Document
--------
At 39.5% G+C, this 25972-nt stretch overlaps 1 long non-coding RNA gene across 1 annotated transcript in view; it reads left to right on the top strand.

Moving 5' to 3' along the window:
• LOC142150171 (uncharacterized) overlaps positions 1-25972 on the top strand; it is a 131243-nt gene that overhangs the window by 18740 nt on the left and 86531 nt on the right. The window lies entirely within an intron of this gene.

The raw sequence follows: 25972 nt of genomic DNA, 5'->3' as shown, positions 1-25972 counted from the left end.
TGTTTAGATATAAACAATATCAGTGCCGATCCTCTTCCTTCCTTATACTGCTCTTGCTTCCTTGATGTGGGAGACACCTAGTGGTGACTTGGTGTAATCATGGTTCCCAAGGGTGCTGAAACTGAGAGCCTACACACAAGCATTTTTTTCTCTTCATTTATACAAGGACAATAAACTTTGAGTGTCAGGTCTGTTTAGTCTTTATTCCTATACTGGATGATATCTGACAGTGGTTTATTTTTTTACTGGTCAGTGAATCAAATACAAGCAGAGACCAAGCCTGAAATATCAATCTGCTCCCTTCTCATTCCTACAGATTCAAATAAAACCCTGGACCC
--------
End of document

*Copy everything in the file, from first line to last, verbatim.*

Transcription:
At 39.5% G+C, this 25972-nt stretch overlaps 1 long non-coding RNA gene across 1 annotated transcript in view; it reads left to right on the top strand.

Moving 5' to 3' along the window:
• LOC142150171 (uncharacterized) overlaps positions 1-25972 on the top strand; it is a 131243-nt gene that overhangs the window by 18740 nt on the left and 86531 nt on the right. The window lies entirely within an intron of this gene.

The raw sequence follows: 25972 nt of genomic DNA, 5'->3' as shown, positions 1-25972 counted from the left end.
TGTTTAGATATAAACAATATCAGTGCCGATCCTCTTCCTTCCTTATACTGCTCTTGCTTCCTTGATGTGGGAGACACCTAGTGGTGACTTGGTGTAATCATGGTTCCCAAGGGTGCTGAAACTGAGAGCCTACACACAAGCATTTTTTTCTCTTCATTTATACAAGGACAATAAACTTTGAGTGTCAGGTCTGTTTAGTCTTTATTCCTATACTGGATGATATCTGACAGTGGTTTATTTTTTTACTGGTCAGTGAATCAAATACAAGCAGAGACCAAGCCTGAAATATCAATCTGCTCCCTTCTCATTCCTACAGATTCAAATAAAACCCTGGACCC